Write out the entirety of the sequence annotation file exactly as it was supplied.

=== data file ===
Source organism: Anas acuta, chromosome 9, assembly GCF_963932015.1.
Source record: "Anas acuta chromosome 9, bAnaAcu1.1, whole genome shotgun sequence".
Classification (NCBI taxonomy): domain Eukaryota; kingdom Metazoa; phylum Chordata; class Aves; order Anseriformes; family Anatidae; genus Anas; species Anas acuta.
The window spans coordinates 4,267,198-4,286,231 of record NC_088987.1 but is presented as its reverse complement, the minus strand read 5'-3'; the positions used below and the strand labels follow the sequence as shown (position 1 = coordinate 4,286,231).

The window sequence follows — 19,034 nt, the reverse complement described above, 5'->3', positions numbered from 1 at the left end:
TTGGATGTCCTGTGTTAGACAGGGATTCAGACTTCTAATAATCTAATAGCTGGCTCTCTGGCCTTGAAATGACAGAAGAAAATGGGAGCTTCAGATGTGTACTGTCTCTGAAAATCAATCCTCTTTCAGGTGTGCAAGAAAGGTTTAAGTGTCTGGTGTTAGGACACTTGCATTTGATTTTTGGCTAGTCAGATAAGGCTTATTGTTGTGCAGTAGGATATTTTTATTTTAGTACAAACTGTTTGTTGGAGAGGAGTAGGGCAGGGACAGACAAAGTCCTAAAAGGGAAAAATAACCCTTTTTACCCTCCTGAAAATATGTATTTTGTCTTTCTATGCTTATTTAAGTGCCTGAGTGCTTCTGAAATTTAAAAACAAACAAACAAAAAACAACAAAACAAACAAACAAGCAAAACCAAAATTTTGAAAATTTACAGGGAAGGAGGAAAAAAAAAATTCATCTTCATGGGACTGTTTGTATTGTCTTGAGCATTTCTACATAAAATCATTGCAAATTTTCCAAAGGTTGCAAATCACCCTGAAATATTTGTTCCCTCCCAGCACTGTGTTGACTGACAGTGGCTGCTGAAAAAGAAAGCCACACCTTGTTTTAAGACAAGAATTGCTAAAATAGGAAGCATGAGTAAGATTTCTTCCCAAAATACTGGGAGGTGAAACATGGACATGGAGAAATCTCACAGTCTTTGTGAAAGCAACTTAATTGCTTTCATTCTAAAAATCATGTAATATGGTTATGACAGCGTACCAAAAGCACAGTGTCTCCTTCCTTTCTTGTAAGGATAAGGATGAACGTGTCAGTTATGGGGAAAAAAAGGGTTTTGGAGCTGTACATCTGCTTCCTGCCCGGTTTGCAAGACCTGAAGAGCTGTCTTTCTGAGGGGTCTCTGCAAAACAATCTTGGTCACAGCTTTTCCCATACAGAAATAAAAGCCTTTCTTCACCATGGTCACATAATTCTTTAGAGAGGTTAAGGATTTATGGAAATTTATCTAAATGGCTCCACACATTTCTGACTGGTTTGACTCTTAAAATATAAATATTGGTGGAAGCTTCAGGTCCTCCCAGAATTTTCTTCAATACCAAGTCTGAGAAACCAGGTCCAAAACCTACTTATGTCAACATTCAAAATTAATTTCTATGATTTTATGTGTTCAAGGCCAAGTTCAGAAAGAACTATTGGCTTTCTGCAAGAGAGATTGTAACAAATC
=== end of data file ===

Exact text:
Source organism: Anas acuta, chromosome 9, assembly GCF_963932015.1.
Source record: "Anas acuta chromosome 9, bAnaAcu1.1, whole genome shotgun sequence".
Classification (NCBI taxonomy): domain Eukaryota; kingdom Metazoa; phylum Chordata; class Aves; order Anseriformes; family Anatidae; genus Anas; species Anas acuta.
The window spans coordinates 4,267,198-4,286,231 of record NC_088987.1 but is presented as its reverse complement, the minus strand read 5'-3'; the positions used below and the strand labels follow the sequence as shown (position 1 = coordinate 4,286,231).

The window sequence follows — 19,034 nt, the reverse complement described above, 5'->3', positions numbered from 1 at the left end:
TTGGATGTCCTGTGTTAGACAGGGATTCAGACTTCTAATAATCTAATAGCTGGCTCTCTGGCCTTGAAATGACAGAAGAAAATGGGAGCTTCAGATGTGTACTGTCTCTGAAAATCAATCCTCTTTCAGGTGTGCAAGAAAGGTTTAAGTGTCTGGTGTTAGGACACTTGCATTTGATTTTTGGCTAGTCAGATAAGGCTTATTGTTGTGCAGTAGGATATTTTTATTTTAGTACAAACTGTTTGTTGGAGAGGAGTAGGGCAGGGACAGACAAAGTCCTAAAAGGGAAAAATAACCCTTTTTACCCTCCTGAAAATATGTATTTTGTCTTTCTATGCTTATTTAAGTGCCTGAGTGCTTCTGAAATTTAAAAACAAACAAACAAAAAACAACAAAACAAACAAACAAGCAAAACCAAAATTTTGAAAATTTACAGGGAAGGAGGAAAAAAAAAATTCATCTTCATGGGACTGTTTGTATTGTCTTGAGCATTTCTACATAAAATCATTGCAAATTTTCCAAAGGTTGCAAATCACCCTGAAATATTTGTTCCCTCCCAGCACTGTGTTGACTGACAGTGGCTGCTGAAAAAGAAAGCCACACCTTGTTTTAAGACAAGAATTGCTAAAATAGGAAGCATGAGTAAGATTTCTTCCCAAAATACTGGGAGGTGAAACATGGACATGGAGAAATCTCACAGTCTTTGTGAAAGCAACTTAATTGCTTTCATTCTAAAAATCATGTAATATGGTTATGACAGCGTACCAAAAGCACAGTGTCTCCTTCCTTTCTTGTAAGGATAAGGATGAACGTGTCAGTTATGGGGAAAAAAAGGGTTTTGGAGCTGTACATCTGCTTCCTGCCCGGTTTGCAAGACCTGAAGAGCTGTCTTTCTGAGGGGTCTCTGCAAAACAATCTTGGTCACAGCTTTTCCCATACAGAAATAAAAGCCTTTCTTCACCATGGTCACATAATTCTTTAGAGAGGTTAAGGATTTATGGAAATTTATCTAAATGGCTCCACACATTTCTGACTGGTTTGACTCTTAAAATATAAATATTGGTGGAAGCTTCAGGTCCTCCCAGAATTTTCTTCAATACCAAGTCTGAGAAACCAGGTCCAAAACCTACTTATGTCAACATTCAAAATTAATTTCTATGATTTTATGTGTTCAAGGCCAAGTTCAGAAAGAACTATTGGCTTTCTGCAAGAGAGATTGTAACAAATC